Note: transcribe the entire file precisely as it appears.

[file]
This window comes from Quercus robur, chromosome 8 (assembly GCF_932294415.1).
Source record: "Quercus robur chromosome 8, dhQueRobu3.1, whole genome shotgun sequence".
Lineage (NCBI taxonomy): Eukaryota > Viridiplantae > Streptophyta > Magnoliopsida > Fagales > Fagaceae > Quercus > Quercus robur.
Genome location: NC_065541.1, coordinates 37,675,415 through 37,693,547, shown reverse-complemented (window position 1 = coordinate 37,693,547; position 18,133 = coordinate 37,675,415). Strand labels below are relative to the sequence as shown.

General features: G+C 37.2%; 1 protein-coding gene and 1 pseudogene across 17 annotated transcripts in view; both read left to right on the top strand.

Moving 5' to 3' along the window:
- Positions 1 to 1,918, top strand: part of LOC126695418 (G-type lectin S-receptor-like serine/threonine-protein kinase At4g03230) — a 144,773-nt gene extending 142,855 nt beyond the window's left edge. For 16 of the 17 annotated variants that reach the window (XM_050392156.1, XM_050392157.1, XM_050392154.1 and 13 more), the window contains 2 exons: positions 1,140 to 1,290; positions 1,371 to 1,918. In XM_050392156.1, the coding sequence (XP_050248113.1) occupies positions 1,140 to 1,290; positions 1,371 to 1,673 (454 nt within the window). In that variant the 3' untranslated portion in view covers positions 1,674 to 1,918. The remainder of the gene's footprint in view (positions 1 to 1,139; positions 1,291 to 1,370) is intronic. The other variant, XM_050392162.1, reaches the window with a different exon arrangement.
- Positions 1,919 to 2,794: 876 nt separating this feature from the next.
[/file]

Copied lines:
This window comes from Quercus robur, chromosome 8 (assembly GCF_932294415.1).
Source record: "Quercus robur chromosome 8, dhQueRobu3.1, whole genome shotgun sequence".
Lineage (NCBI taxonomy): Eukaryota > Viridiplantae > Streptophyta > Magnoliopsida > Fagales > Fagaceae > Quercus > Quercus robur.
Genome location: NC_065541.1, coordinates 37,675,415 through 37,693,547, shown reverse-complemented (window position 1 = coordinate 37,693,547; position 18,133 = coordinate 37,675,415). Strand labels below are relative to the sequence as shown.

General features: G+C 37.2%; 1 protein-coding gene and 1 pseudogene across 17 annotated transcripts in view; both read left to right on the top strand.

Moving 5' to 3' along the window:
- Positions 1 to 1,918, top strand: part of LOC126695418 (G-type lectin S-receptor-like serine/threonine-protein kinase At4g03230) — a 144,773-nt gene extending 142,855 nt beyond the window's left edge. For 16 of the 17 annotated variants that reach the window (XM_050392156.1, XM_050392157.1, XM_050392154.1 and 13 more), the window contains 2 exons: positions 1,140 to 1,290; positions 1,371 to 1,918. In XM_050392156.1, the coding sequence (XP_050248113.1) occupies positions 1,140 to 1,290; positions 1,371 to 1,673 (454 nt within the window). In that variant the 3' untranslated portion in view covers positions 1,674 to 1,918. The remainder of the gene's footprint in view (positions 1 to 1,139; positions 1,291 to 1,370) is intronic. The other variant, XM_050392162.1, reaches the window with a different exon arrangement.
- Positions 1,919 to 2,794: 876 nt separating this feature from the next.